“It’s my team and it’s also my community,” Jones said, adding that she used her Nike connection to gift shoes to the team at Division III Colorado College, where her brother Cameron coaches. “I know I wouldn’t be in the position to do these things without my family, without my teammates. I’m not who I am without my team.”
Jones also wouldn’t be getting those NIL dollars if she wasn’t immensely talented. She’s a two-time All-American and a Final Four Most Outstanding Player on a national championship team. She brings a style of play that has led VanDerveer to compare her to Magic Johnson on several occasions.
“People love watching her play,” VanDerveer said. “Just the versatility that she has, that high, high basketball IQ, her contributing. I mean, just her passing is phenomenal, her rebounding. All the different things she does for our team.”
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She’ll likely be able to help another team later this year, too. Once she’s through this tournament, Jones will turn pro and assuredly be a first-round pick in the WNBA Draft.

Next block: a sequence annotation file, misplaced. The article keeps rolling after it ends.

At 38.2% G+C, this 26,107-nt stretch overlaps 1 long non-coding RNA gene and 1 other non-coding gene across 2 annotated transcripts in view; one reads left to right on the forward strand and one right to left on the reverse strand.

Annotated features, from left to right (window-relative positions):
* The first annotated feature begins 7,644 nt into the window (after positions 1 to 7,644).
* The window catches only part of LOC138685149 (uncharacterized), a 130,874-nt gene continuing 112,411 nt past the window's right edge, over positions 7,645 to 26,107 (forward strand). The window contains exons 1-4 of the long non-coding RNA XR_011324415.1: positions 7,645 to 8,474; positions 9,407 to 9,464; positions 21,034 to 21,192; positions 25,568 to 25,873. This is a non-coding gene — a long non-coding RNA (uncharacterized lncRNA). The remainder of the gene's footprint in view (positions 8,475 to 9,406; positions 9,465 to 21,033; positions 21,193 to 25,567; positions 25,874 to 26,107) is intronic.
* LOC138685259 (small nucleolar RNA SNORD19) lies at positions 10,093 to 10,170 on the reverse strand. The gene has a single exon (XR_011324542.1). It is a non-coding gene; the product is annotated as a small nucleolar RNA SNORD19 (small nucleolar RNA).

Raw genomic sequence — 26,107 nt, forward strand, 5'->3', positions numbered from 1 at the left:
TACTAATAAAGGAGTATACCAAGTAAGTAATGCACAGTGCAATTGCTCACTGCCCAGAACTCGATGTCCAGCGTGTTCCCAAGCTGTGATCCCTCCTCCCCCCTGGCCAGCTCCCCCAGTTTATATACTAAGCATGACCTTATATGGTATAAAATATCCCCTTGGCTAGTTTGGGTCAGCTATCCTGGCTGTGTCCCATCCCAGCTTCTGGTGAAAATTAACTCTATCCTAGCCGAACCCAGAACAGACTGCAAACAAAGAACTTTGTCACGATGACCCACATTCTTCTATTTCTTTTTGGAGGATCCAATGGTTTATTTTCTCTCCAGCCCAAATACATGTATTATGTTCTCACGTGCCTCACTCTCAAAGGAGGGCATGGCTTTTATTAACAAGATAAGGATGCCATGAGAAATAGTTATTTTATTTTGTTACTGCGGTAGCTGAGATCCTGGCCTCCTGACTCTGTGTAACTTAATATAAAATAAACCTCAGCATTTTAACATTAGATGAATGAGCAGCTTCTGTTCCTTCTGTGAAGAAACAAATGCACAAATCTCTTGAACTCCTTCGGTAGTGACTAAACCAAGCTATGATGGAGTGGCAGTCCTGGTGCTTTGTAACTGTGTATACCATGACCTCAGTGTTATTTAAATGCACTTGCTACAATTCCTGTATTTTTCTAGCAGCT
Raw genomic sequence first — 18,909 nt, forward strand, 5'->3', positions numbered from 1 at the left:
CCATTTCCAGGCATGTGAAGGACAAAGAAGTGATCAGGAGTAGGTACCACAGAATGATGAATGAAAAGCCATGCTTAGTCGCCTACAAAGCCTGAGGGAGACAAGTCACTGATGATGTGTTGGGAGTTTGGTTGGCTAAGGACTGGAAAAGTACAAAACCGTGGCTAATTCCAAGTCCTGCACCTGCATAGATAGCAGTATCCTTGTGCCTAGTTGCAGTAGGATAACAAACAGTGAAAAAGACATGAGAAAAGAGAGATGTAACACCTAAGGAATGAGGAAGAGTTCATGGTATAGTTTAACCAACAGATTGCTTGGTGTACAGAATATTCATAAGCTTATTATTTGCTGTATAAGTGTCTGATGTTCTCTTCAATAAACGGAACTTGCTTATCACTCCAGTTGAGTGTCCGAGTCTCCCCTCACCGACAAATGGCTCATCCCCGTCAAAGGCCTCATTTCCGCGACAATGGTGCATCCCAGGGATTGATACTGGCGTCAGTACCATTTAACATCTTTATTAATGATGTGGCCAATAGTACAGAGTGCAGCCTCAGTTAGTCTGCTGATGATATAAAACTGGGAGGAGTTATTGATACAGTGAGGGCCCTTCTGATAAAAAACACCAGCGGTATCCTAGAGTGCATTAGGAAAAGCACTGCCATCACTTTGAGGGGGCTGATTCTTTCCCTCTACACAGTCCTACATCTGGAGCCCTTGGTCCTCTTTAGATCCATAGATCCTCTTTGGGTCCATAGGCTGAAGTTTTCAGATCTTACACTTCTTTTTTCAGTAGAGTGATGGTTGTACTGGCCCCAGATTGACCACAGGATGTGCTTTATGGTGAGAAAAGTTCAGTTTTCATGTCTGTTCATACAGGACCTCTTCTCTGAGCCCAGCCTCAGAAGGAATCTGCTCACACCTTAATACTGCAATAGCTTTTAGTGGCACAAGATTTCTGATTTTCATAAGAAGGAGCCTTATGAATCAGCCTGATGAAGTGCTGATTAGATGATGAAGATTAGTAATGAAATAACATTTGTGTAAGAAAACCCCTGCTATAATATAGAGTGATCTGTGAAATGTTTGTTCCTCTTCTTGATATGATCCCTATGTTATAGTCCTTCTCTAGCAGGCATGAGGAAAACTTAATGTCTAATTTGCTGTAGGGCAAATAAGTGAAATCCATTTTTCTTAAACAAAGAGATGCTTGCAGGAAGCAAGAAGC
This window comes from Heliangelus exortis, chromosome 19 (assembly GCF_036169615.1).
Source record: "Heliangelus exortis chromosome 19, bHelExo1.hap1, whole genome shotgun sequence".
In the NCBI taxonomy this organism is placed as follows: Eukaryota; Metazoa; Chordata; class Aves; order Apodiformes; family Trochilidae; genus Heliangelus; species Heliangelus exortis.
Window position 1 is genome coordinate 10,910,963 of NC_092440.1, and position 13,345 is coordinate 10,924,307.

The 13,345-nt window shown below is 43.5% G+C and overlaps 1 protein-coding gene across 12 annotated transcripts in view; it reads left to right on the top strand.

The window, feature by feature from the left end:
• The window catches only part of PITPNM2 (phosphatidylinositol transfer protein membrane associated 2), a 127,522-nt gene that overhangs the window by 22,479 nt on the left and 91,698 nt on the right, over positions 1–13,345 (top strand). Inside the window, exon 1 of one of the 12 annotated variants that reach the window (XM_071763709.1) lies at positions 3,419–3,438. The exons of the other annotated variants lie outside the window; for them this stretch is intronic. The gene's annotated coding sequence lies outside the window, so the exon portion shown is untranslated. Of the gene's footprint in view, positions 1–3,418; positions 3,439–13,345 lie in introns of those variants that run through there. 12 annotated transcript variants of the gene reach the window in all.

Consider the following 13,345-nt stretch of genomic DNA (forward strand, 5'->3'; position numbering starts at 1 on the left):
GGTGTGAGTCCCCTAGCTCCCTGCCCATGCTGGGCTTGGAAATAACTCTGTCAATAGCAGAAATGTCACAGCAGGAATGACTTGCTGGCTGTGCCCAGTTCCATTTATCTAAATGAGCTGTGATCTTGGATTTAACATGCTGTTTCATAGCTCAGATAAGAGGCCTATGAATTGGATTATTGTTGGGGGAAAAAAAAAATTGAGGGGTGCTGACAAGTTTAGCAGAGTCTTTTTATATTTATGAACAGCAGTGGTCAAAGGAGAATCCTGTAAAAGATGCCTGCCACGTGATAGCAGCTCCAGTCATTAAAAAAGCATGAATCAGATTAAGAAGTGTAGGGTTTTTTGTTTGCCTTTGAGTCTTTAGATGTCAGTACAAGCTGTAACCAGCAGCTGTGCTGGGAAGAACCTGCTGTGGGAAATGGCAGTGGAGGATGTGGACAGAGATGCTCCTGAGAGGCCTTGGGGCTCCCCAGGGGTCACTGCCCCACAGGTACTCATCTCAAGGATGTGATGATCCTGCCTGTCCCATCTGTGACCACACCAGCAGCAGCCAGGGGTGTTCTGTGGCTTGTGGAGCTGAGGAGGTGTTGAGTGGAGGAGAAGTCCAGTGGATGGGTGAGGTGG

For now, she’s focused on the next three weeks, which include a maximum of six games left for the Cardinal. She has tried to keep the sentiment of finality out of the season because “then I’d be crying at every game.”
But playing these final games in Maples — in front of her parents, both sets of grandparents, other family and close friends and so many people from Santa Cruz — means she can’t help it.
“It’s definitely a little sad, but I’m trying to find more appreciation than the feeling of loss,” Jones said.
Jones still has a customary photo with VanDerveer from that Stanford camp when she was 8. It has a different meaning, now that she has helped the legendary coach win her first title in nearly two decades.
“You just never know, when you’re taking that picture, who they’re going to become,” VanDerveer said. “It’s a very rare camper that goes on to be an All-American at Stanford.”
Tara VanDerveer and Haley Jones take a photo after a then-8-year-old Jones attended Stanford’s summer basketball camp. (Photo courtesy of Stanford athletics and Haley Jones)